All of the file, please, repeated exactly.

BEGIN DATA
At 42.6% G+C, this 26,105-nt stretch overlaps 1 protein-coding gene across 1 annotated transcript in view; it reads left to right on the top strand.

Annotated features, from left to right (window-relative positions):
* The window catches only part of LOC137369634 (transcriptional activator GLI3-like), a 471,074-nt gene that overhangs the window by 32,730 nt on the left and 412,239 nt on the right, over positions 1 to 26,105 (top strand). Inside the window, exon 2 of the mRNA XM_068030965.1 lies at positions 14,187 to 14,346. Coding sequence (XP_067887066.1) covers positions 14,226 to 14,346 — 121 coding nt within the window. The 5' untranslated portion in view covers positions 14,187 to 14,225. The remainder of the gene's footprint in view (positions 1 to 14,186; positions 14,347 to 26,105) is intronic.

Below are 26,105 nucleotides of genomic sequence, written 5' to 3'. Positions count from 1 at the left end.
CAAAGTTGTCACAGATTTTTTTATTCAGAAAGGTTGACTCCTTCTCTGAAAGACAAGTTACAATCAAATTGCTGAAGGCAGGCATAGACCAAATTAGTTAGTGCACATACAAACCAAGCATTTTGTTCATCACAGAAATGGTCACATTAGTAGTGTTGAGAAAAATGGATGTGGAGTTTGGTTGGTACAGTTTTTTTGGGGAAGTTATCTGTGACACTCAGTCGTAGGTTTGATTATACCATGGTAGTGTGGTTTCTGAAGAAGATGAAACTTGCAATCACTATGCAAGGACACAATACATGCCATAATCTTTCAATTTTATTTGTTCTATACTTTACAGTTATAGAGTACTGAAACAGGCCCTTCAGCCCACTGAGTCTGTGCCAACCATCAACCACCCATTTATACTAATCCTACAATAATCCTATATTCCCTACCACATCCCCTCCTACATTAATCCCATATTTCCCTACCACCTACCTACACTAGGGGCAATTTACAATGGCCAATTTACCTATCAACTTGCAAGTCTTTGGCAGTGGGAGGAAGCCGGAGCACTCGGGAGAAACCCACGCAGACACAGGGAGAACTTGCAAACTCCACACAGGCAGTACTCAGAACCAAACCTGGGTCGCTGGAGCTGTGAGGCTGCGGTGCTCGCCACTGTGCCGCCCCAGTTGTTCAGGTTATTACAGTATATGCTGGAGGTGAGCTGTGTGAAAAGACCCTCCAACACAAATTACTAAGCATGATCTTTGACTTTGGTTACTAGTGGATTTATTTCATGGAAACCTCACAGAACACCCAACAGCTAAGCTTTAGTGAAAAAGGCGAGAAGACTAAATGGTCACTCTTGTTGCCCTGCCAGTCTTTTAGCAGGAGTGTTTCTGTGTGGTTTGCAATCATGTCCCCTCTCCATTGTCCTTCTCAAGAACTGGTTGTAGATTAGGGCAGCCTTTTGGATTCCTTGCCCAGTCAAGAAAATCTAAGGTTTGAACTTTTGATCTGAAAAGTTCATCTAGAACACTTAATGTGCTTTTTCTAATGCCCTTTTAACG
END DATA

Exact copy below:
At 42.6% G+C, this 26,105-nt stretch overlaps 1 protein-coding gene across 1 annotated transcript in view; it reads left to right on the top strand.

Annotated features, from left to right (window-relative positions):
* The window catches only part of LOC137369634 (transcriptional activator GLI3-like), a 471,074-nt gene that overhangs the window by 32,730 nt on the left and 412,239 nt on the right, over positions 1 to 26,105 (top strand). Inside the window, exon 2 of the mRNA XM_068030965.1 lies at positions 14,187 to 14,346. Coding sequence (XP_067887066.1) covers positions 14,226 to 14,346 — 121 coding nt within the window. The 5' untranslated portion in view covers positions 14,187 to 14,225. The remainder of the gene's footprint in view (positions 1 to 14,186; positions 14,347 to 26,105) is intronic.

Below are 26,105 nucleotides of genomic sequence, written 5' to 3'. Positions count from 1 at the left end.
CAAAGTTGTCACAGATTTTTTTATTCAGAAAGGTTGACTCCTTCTCTGAAAGACAAGTTACAATCAAATTGCTGAAGGCAGGCATAGACCAAATTAGTTAGTGCACATACAAACCAAGCATTTTGTTCATCACAGAAATGGTCACATTAGTAGTGTTGAGAAAAATGGATGTGGAGTTTGGTTGGTACAGTTTTTTTGGGGAAGTTATCTGTGACACTCAGTCGTAGGTTTGATTATACCATGGTAGTGTGGTTTCTGAAGAAGATGAAACTTGCAATCACTATGCAAGGACACAATACATGCCATAATCTTTCAATTTTATTTGTTCTATACTTTACAGTTATAGAGTACTGAAACAGGCCCTTCAGCCCACTGAGTCTGTGCCAACCATCAACCACCCATTTATACTAATCCTACAATAATCCTATATTCCCTACCACATCCCCTCCTACATTAATCCCATATTTCCCTACCACCTACCTACACTAGGGGCAATTTACAATGGCCAATTTACCTATCAACTTGCAAGTCTTTGGCAGTGGGAGGAAGCCGGAGCACTCGGGAGAAACCCACGCAGACACAGGGAGAACTTGCAAACTCCACACAGGCAGTACTCAGAACCAAACCTGGGTCGCTGGAGCTGTGAGGCTGCGGTGCTCGCCACTGTGCCGCCCCAGTTGTTCAGGTTATTACAGTATATGCTGGAGGTGAGCTGTGTGAAAAGACCCTCCAACACAAATTACTAAGCATGATCTTTGACTTTGGTTACTAGTGGATTTATTTCATGGAAACCTCACAGAACACCCAACAGCTAAGCTTTAGTGAAAAAGGCGAGAAGACTAAATGGTCACTCTTGTTGCCCTGCCAGTCTTTTAGCAGGAGTGTTTCTGTGTGGTTTGCAATCATGTCCCCTCTCCATTGTCCTTCTCAAGAACTGGTTGTAGATTAGGGCAGCCTTTTGGATTCCTTGCCCAGTCAAGAAAATCTAAGGTTTGAACTTTTGATCTGAAAAGTTCATCTAGAACACTTAATGTGCTTTTTCTAATGCCCTTTTAACG